Potholes that are 1” deep or less should be patched with the year-round cold patch for asphalt that come in 20-kg. bags. For larger gaping holes, we recommend using the permanent pothole repair, as this product can be used on both cold or hot temperature. This product also works wonderfully on low-lying sections of the pavement where water will most likely pool or puddle.
To better understand how and why cracks and potholes form and how you can keep them in check, visit our resource page. For a more in-depth guide on crack repair and pothole patching, check out the linked guides.
Type III – Large Holes, Ruts and Uneven Depressions.
Cracks and potholes have a tendency to grow and worsen over time if not repaired in a timely manner. Unusually high traffic movement cause asphalt to distress and sag, which result in depressions, ruts, and ultimately, sinkholes. These types of damage are too large and extensive for crack filling or pothole patching, and must be repaired differently.
The Fix – Cut, Patch, and Sealcoat.
Sinkholes and very large potholes mean that not just the asphalt surface has grown weak and damaged. This means that even the foundation or subgrade had shrunk or had been corroded to some extent, leaving the surface “floating” on empty air. In these cases, it is recommended to cut out the sunken sections and refill the eroded foundation with a layer of soil and aggregate base. Tamp down using a metal tamper (or, if the area is really wide, a vibrating plate compactor) to ensure an even compaction before adding pothole patch or new asphalt. After adding the patching material, tamp down again until flush. Let the patch cure overnight, or up to 24 hours, before applying sealcoat to further protect the asphalt surface and restore its aesthetic appeal.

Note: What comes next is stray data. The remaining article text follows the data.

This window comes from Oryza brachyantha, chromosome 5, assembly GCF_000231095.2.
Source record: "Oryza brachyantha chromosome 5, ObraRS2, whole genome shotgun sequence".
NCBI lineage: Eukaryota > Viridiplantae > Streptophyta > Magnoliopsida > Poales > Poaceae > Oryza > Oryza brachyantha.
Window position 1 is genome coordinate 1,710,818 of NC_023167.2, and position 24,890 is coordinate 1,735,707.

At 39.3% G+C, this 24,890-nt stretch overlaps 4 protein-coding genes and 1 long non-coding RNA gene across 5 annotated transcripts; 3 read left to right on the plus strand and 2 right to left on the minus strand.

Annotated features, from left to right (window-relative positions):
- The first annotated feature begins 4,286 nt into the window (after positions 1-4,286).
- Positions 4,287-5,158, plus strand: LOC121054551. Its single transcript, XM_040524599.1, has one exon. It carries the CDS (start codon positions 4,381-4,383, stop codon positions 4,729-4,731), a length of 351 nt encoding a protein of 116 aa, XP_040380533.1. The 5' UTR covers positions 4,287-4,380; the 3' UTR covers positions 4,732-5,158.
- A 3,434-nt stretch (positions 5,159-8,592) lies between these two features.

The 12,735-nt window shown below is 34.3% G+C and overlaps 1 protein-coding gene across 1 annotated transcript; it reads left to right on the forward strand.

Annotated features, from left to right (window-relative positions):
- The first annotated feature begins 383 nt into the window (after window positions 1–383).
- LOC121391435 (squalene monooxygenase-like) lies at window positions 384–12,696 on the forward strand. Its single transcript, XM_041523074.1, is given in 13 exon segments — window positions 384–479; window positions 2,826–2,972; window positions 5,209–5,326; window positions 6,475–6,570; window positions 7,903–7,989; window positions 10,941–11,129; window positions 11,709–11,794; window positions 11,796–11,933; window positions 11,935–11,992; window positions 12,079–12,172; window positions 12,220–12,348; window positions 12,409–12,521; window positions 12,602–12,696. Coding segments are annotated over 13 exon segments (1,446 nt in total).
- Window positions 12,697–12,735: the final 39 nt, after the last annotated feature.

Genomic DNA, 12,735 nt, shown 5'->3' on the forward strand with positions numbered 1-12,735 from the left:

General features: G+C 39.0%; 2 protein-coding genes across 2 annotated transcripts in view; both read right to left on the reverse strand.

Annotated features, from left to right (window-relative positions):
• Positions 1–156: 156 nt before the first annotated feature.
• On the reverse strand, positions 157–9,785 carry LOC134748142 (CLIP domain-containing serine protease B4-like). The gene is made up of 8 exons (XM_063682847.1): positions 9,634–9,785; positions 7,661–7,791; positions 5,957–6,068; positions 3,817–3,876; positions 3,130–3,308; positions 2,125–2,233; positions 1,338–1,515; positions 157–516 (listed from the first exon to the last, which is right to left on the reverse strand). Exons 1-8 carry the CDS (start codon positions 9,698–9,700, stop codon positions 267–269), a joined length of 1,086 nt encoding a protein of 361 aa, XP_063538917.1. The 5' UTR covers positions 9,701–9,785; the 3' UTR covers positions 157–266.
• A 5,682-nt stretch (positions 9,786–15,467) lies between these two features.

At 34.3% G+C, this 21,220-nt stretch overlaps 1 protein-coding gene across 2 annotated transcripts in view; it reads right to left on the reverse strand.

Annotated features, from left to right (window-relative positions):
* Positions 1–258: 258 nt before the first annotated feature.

Type IV – Crumbling Asphalt.
If you are sweeping through your driveway or parking lot and notice that pieces of aggregate come loose and get swept along with the other debris, this means that the asphalt has deteriorated completely and must be replaced ASAP.
The Fix – Repaving Critically Damaged Asphalt.
For relatively small sections of crumbling asphalt, you can opt to repair it by using an infrared asphalt heater. To use, place the infrared heater over the damaged section and heat the asphalt for 5 to 10 minutes until the surface is of mixing consistency. Use a metal rake or shovel to spread out the reheated asphalt until evenly distributed. Tamp down with a tamper or vibrating compactor until firmly compressed. Allow the refreshed asphalt to set and cure before sealcoating.
On the other hand, if the disintegrated asphalt is too wide and extensive for DIY methods, contact a professional to assess and create an action plan to restore your pavement.
Repairing asphalt can be quite expensive, based on the severity of deterioration, that is why we recommend that cracks and potholes be checked and filled regularly. Applying a fresh coat of sealer every 2 to 3 years after prepping the pavement surface is ideal, as it helps prolong the life of asphalt while preventing larger issues in the long run.